The Hackers Could Possibly push the move for PHRs – Medical Records Hacked in Virginia Department of Health Professions computer
Posted May 05 2009 5:11pm
When all else fails, your PHR could stand to be a back up. This is a strange case though as the extortion note says he wants to sell the medication information, well a lot of that has already been sold anyway by pharmacy benefit managers to insurance companies; although the demographics information could be a big risk.
The FBI is in on the investigation and it will be interesting to see how this one washes out. This really makes a case to get the old law off the books with the MRIs not being updated too. Everything better have some kind of protection.
State and federal authorities are investigating a possible extortion demand that seeks $10 million for the safe return of more than 8 million patient records and 35 million prescription records that allegedly were hacked last week from the Virginia Department of Health Professions computers.
An extortion note posted on WikiLeaks, a Web site that publishes anonymous submissions and leaks of sensitive government and corporate information, reads:
"ATTENTION VIRGINIA I have your [stuff]! In *my* possession, right now, are 8,257,378 patient records and a total of 35,548,087 prescriptions. Also, I made an encrypted backup and deleted the original. Unfortunately for Virginia, their backups seem to have gone missing, too. Uhoh :("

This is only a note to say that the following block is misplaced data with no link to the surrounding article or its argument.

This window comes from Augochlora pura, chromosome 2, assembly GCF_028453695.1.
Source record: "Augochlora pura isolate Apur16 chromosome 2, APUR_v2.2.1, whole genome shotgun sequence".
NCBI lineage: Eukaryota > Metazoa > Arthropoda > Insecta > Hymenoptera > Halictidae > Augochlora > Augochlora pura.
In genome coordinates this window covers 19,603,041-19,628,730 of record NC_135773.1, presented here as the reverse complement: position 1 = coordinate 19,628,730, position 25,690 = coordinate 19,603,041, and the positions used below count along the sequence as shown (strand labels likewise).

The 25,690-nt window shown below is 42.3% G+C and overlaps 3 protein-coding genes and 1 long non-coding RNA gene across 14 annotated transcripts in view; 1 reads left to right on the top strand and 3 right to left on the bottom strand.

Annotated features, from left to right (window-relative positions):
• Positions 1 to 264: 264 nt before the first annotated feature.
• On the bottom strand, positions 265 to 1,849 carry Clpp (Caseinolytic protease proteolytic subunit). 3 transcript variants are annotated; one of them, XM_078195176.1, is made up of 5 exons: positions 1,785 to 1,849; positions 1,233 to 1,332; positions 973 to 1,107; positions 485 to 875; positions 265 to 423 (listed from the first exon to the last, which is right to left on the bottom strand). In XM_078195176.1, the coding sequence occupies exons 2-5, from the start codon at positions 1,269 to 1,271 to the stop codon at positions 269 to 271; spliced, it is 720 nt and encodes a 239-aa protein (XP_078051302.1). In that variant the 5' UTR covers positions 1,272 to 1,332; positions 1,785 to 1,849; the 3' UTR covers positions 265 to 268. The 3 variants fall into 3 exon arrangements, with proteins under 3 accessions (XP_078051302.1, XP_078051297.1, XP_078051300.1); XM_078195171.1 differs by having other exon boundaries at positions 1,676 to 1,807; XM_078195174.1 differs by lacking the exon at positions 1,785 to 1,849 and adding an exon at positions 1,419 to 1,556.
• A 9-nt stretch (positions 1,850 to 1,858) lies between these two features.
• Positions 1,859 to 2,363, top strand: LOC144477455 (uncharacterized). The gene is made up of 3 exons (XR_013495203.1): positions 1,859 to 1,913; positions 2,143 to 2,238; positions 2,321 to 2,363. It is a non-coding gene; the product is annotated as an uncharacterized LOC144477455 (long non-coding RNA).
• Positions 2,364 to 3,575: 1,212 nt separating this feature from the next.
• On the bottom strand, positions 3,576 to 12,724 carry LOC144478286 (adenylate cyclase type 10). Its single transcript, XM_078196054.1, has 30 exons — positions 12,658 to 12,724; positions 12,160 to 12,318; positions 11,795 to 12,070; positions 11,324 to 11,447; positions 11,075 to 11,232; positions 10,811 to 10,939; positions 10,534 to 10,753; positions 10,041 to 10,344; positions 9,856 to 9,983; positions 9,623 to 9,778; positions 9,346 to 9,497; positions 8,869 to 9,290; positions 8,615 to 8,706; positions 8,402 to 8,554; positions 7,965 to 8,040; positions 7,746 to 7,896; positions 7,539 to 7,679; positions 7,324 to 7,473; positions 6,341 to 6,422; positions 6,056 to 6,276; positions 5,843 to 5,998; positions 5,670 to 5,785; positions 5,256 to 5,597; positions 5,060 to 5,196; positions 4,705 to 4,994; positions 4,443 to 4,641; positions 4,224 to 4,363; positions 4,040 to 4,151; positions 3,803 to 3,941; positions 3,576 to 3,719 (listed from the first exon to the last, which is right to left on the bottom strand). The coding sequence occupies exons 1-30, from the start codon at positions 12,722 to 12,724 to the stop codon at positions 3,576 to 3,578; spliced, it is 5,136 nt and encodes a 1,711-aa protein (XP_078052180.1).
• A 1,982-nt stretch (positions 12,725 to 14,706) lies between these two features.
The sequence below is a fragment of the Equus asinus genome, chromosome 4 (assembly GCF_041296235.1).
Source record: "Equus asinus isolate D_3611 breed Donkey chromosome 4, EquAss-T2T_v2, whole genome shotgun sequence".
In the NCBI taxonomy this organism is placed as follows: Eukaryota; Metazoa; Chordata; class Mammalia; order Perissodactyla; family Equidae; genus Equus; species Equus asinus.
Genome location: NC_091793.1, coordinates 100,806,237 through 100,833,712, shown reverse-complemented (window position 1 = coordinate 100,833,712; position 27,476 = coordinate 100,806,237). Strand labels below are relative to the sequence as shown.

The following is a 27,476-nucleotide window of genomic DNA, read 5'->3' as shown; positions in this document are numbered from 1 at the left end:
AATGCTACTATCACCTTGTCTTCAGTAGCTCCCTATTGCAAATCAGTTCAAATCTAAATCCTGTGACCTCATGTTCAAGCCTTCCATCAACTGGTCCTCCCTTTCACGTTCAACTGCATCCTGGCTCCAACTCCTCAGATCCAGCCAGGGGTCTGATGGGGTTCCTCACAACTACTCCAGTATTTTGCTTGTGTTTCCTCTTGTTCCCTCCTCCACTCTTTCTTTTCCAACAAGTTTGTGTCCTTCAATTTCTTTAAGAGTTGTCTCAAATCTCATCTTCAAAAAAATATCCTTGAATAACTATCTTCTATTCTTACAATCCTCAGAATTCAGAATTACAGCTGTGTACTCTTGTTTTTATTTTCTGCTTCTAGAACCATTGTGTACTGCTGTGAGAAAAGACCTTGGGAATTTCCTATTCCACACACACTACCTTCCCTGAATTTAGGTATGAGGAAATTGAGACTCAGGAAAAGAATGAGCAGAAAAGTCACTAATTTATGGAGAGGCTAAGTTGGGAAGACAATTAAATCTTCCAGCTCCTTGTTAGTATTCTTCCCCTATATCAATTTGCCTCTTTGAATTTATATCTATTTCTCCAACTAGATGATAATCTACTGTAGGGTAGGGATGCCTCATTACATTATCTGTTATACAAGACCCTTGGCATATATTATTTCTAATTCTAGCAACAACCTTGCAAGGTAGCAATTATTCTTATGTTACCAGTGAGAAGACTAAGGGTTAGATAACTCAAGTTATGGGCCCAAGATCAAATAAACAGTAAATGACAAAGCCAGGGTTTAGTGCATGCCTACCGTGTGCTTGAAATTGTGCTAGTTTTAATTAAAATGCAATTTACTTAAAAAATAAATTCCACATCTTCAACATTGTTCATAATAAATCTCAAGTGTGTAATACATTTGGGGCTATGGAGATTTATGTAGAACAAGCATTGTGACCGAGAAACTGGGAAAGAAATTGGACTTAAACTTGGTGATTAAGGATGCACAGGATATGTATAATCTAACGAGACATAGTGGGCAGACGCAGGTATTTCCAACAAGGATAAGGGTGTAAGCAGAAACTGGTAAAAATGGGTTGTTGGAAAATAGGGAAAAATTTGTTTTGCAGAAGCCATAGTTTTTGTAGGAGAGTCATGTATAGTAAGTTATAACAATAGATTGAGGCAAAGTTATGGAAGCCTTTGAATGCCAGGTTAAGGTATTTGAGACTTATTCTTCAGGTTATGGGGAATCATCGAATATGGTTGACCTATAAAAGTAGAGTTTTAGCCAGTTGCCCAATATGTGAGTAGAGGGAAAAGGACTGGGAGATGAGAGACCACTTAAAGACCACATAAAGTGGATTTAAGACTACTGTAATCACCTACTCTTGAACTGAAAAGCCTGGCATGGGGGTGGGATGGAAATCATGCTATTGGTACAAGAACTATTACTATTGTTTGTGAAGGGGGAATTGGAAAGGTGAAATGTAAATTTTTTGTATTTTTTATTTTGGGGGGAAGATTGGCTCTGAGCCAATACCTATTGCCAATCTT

The note demands $10 million within seven days, but it does not say from what date the count began. Hackers apparently infiltrated the health professions' computers last Thursday.
M.A. Myers, a spokesman for the Richmond office of the FBI, confirmed late today that an investigation has begun but declined to provide specifics. He said the FBI received a referral from the Virginia Information Technologies Agency.
The ransom-note writer said if the money isn't paid in seven days, "I'll go ahead and put this baby out on the market and accept the highest bid."
If the prescription data can't be sold, the writer says, then "at the very least I can find a buyer for the personal data" -- which the note says includes names, ages, Social Security numbers and driver's license numbers.